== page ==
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Allison Joyner

Driskell prize honors namesake’s mentee, friend

Driskell Prize winner Dr. Adrienne Childs pictured with mentor and friend, David Driskell. (Image provided by Andrienne Childs)

The award is presented to a scholar or artist whose work makes a contribution to the field of African American art or art history. 

By Allison Joyner

Last month, the High Museum of Art announced this year’s recipient of the 17th annual David C. Driskell Prize to one of Driskell’s former mentees and friends, Dr. Adrienne Childs. 

“It was very much surprising and very humbling,” Childs told SaportaReport. “It took me a while to let it sink in to think about what it actually meant to be honored by people in the field and the people had been looking at my work and all of this unbeknownst to me.” 

The nomination committee selected Childs for the prize from a pool of artists, curators, teachers, collectors and art historians. In the past, the award has been and given to notable creators like Michelle Obama portrait artist and Georgia native Amy Sherald in 2018. 

Adrienne L. Childs. (Photo from high.org.)

The High dedicated the award to honor Driskell — one of the world’s leading authorities on African American art. The Eatonton, Ga. native was the professor of art emeritus at the University of Maryland, College Park and served as the curator for the historic “Two Centuries of Black American Art” at the Los Angeles County Museum of Art in 1976, which featured memorable pieces from Jacob Lawrence, Henry Ossawa Tanner and Minnie Evans. 

Childs was first introduced to Driskell when she was an undergraduate at Georgetown, but their lives would intersect again.

“I met [Driskell] again when I was a young curator and when I wanted to go back to graduate school, I contacted him and he was the one who said to come to [The University of] Maryland,” Childs said.

Driskell was familiar with Child’s curating experience and asked her to help him organize Maryland’s “Narratives of African American Art and Identity: The David C. Driskell Collection” exhibition which featured over 100 works from some of the most prolific artists from the 1870s to its opening in 1998. 

She said that the time she spent working with Driskell reminded her of the time she spent with other artists in her family.  

Living in a household where her mother and brother were talented artists, Childs was exposed to powerful images of Black art from a young age. 

Dr. Adrienne Childs pictured with 19th-century decorative art. (Image provided by Adrienne Childs)

When her mother passed away, she and her brother lived with her grandmother, who expected Childs to go to college for a business-related degree, find a husband and raise a family. She knew, though, that was not her path. 

A trip to Paris, though, solidified Child’s purpose in life. It’s there that she saw a centuries-old oil painting that cemented her aspirations.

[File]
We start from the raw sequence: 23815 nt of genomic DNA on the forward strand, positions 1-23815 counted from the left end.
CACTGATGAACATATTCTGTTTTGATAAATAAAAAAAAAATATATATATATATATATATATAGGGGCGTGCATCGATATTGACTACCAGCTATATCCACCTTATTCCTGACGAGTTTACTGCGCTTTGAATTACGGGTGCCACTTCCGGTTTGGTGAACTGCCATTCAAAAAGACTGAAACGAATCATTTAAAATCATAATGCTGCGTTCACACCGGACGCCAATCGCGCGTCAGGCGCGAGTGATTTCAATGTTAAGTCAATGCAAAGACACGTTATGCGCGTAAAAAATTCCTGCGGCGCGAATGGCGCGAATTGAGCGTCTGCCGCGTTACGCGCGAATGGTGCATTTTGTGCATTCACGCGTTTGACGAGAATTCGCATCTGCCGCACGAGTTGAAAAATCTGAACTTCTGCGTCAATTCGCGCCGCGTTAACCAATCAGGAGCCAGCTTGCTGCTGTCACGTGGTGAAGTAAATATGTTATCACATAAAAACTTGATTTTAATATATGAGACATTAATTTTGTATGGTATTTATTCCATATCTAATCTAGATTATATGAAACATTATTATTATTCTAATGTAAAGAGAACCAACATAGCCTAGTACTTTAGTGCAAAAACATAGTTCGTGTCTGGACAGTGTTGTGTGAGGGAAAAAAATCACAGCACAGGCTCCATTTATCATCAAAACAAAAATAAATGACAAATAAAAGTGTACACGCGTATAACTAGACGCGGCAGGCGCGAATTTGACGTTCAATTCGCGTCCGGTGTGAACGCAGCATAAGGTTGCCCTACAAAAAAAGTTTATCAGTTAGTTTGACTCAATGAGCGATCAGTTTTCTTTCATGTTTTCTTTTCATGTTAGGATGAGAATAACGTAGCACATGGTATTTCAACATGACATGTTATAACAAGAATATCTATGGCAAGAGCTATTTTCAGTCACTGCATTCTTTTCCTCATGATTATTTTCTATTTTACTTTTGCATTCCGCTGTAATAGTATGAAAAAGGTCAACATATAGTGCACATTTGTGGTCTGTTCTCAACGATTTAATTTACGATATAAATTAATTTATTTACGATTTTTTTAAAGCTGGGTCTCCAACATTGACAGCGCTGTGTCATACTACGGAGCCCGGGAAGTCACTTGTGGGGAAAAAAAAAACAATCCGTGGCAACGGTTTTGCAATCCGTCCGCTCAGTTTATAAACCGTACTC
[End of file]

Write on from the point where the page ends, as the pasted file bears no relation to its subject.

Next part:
“I started getting interested in images of Black people in European art and when I saw the “Raft of the Medusa ” at The Lourve, Childs said, adding that the large Black figure at the head of the raft intrigued her the most.  with the “what are these people doing?” Childs asked herself. 

Dr. Adrienne Childs pictured next to one of her favorite paintings at the Louvre. (Image provided by Adrienne Childs)

The classic work of art helped Childs make the decision to concentrate on European painting and sculpture of the 19th century, especially as it related to race and representation – a move that she thought would make her more versatile when starting her career. 

Finding an African American curator working for a major art museum is a rarity – less frequent still when they are a woman. However, the demand for a more inclusive environment is growing. 

“Mainstream museums have had to look into what they’re doing and think about how Black curators have been systematically left out or funneled in museums; funneled into people and funneled into education,” Childs said. 

Now an adjunct curator at The Phillips Collection in Washington D.C., Childs is the first independent scholar to receive the Driskell award. 

Driskell, an artistic icon in his own right, died of COVID-19 during the height of the global pandemic in 2020. His mentorship, though, shaped Child’s approach to the world of art. Although Driskell taught her the business of curating art, she said he felt more like a dear friend.

“Driskell showed me that it’s always good to engage with people no matter how important you think you are,” Childs said. 

Childs encourages others to visit museums and galleries all over the Atlanta metro area if they want to see new art from the next generation of Black artists. 

“That is the first step, and once you get hooked, you’ll continue to go and see and might even start collecting,” Childs said. 

The award ceremony will take place on April 29 at the High Museum of Art. For more information, click here.


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